The current upsurge, however, has many different and even contradictory facets. Striking figures like Cyndi Lauper -whose anthem, “Girls Just Want To Have Fun”, offers a funny, subversive image of the liberated woman as screwball -flourish beside much more traditional starlets like Madonna. In her new hit, “Material Girl”, Madonna exploits her feminine wiles like a determined gold digger: “The boy with the cold hard cash is always Mr. Right”.

Some insiders point to Madonna’s steamy image and argue that little has really changed for women in rock and roll since the days of “girl groups” like the Ronettes. Citing her own experience -and rejecting vehemently any patronizing talk of “woman rock”- Joan Jett, perhaps the hardest rocker of them all, says that sexism runs rampant in “every facet of the music industry, starting with the audience”.
cyndi-goonies

Some insiders point to Madonna’s steamy image and argue that little has really changed for women in rock and roll since the days of “girl groups” like the Ronettes. Citing her own experience -and rejecting vehemently any patronizing talk of “woman rock”- Joan Jett, perhaps the hardest rocker of them all, says that sexism runs rampant in “every facet of the music industry, starting with the audience”.

But others think that a real revolution is under way. To Pat Benatar, a veteran hard rocker like Jett, the most striking change has been in her fan mail: “Most of my letters used to be from girls saying how glad they were that we emerged because it really helped them with their boyfriends. Now when i get letters, the girls aspire for themselves.”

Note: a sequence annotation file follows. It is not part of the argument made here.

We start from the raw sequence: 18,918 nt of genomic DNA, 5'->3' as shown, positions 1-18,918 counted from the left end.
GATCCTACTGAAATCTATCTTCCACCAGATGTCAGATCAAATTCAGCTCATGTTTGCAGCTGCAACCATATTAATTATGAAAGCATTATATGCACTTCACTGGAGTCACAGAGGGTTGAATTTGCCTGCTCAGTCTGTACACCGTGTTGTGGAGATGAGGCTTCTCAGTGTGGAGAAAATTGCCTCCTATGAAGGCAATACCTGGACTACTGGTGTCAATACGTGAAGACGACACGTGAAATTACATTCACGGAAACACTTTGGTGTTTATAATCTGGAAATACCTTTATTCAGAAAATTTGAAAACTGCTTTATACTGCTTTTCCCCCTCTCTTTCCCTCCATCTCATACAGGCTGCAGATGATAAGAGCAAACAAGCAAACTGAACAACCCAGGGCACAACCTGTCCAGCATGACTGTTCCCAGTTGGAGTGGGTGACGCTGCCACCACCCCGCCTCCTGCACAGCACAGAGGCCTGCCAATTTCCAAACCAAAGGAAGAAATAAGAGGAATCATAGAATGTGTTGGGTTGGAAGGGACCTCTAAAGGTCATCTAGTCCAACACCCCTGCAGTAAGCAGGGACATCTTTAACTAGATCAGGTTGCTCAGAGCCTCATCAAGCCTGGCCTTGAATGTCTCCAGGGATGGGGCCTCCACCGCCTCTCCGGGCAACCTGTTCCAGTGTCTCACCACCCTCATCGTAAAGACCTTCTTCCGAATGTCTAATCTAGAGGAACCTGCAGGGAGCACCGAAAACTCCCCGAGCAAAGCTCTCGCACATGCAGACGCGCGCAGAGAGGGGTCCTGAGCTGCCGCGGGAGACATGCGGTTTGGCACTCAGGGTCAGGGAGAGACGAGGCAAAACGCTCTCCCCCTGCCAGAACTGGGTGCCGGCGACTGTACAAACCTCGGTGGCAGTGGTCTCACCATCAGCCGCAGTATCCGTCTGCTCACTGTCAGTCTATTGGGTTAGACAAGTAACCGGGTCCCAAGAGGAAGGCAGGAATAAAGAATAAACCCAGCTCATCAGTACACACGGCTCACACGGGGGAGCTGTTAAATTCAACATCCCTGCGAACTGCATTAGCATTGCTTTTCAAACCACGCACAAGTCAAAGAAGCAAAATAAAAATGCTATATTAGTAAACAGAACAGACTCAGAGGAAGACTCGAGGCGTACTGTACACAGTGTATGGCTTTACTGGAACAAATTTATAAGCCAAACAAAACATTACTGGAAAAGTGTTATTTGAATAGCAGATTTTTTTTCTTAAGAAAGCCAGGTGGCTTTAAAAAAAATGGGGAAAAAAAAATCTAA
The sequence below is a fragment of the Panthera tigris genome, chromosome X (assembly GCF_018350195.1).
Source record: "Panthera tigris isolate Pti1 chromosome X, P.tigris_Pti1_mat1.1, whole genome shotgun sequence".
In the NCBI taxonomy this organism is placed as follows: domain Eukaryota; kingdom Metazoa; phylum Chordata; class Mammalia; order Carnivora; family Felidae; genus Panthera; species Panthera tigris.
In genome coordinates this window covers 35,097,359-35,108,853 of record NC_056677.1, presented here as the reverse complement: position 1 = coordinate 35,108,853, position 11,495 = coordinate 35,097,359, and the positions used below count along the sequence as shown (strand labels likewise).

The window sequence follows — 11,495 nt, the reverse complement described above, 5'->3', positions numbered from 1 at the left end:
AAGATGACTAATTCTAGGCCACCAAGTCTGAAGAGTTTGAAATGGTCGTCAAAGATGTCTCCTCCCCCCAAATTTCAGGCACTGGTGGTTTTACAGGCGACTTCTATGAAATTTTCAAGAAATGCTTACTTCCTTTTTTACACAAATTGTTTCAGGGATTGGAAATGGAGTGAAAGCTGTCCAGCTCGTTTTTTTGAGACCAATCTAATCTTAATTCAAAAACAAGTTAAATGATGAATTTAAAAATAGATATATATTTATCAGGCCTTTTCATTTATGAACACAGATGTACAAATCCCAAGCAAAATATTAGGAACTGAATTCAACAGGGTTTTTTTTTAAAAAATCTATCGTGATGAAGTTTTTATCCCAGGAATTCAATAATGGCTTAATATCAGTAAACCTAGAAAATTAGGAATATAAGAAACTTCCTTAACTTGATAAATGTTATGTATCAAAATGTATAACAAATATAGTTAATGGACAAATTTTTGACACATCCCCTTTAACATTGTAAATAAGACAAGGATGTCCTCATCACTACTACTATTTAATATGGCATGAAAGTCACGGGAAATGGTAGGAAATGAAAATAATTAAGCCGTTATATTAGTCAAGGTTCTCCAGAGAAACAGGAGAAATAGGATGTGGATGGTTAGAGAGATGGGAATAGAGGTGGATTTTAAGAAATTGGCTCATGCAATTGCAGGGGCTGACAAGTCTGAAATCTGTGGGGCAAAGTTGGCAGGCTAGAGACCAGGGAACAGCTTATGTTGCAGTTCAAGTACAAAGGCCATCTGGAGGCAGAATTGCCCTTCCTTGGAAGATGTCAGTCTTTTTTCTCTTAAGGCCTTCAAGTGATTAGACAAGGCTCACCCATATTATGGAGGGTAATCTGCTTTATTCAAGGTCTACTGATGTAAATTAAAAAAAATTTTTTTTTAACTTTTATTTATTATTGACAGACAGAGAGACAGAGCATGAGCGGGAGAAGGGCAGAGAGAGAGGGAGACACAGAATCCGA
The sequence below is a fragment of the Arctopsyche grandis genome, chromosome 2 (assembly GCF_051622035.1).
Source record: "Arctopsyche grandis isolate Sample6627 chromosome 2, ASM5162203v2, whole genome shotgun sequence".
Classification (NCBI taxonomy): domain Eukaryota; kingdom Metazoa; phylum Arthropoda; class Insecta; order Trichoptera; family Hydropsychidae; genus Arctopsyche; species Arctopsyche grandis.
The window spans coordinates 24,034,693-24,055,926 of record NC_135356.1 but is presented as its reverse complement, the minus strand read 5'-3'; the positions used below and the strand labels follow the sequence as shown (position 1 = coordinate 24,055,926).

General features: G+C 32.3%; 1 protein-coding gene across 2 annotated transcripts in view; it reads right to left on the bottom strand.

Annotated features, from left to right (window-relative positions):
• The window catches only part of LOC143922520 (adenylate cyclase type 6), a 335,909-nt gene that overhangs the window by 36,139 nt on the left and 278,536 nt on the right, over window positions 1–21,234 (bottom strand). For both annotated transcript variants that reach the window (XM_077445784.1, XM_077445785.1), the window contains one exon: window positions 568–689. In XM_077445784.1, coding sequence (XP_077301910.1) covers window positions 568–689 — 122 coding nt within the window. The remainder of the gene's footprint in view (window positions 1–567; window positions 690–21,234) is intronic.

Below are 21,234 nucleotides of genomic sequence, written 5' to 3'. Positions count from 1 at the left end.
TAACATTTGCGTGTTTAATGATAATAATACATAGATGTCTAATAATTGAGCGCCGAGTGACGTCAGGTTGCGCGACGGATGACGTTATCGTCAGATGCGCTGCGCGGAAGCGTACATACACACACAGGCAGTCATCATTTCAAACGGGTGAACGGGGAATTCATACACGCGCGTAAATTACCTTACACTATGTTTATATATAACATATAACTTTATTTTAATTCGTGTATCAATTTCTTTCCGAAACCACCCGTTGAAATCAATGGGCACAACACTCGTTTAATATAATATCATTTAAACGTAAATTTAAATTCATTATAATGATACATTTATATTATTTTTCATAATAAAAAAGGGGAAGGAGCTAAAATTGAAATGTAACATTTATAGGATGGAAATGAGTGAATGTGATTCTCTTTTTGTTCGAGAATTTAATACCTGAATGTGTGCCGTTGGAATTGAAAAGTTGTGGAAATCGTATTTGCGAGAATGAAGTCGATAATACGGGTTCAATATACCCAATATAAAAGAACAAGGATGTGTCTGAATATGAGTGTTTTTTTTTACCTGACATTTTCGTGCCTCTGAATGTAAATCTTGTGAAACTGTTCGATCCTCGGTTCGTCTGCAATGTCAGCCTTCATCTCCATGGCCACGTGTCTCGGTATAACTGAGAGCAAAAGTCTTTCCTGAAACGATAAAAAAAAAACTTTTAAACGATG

Continue reading “Especial: Cyndi Lauper Newsweek 1985”

Cyndi Lauper in The Celebrity Apprentice

It has now been confirmed that Cyndi Lauper will be part of the new upcoming TV show “The Celebrity Apprentice”. Cyndi will be competing with other celebrities in the business oriented show.

The cast includes Cyndi Lauper, Rod Blagojevich, Sharon Osbourne, Bret Michaels, Darryl Strawberry and Sinbad.

All the money raised will be donate to the charities choosen by the artist. The show will be broadcast by NBC and will be aired in January 2010.

aprendiz

Captain Lou Albano Died

Albano and Cyndi LauperCaptain Lou Albano, who became one of the most recognized professional wrestlers of the 1980s after appearing in Cyndi Lauper’s “Girls Just Want to Have Fun” music video, died Wednesday. He was 76.

Louis Vincent Albano, died in Westchester County in suburban New York of natural causes.

World Wrestling Entertainment called him one of the company’s “most popular and charismatic legends.”

Albano later had a role in the music video for Lauper’s 1984 song “Time After Time,” and “Goonies R Good Enough”.

Cyndi Lauper Dolls

The Brazilian artist named Marcus Baby is well known for replicating several famous artists in small shapes. Currently one of his latest addition to his collection is a doll of Cyndi Lauper in the Hey Now style. The artist had also previously created two others in the She’s So Unusual and True Colors forms.

Cyndi Lauper Dolls
Cyndi Lauper Dolls

Above a picture of the three models. The most recent addition to his collection is the “Hey Now” version. If you want to find out more about his work please visit his personal blog in portuguese Bonecos do Baby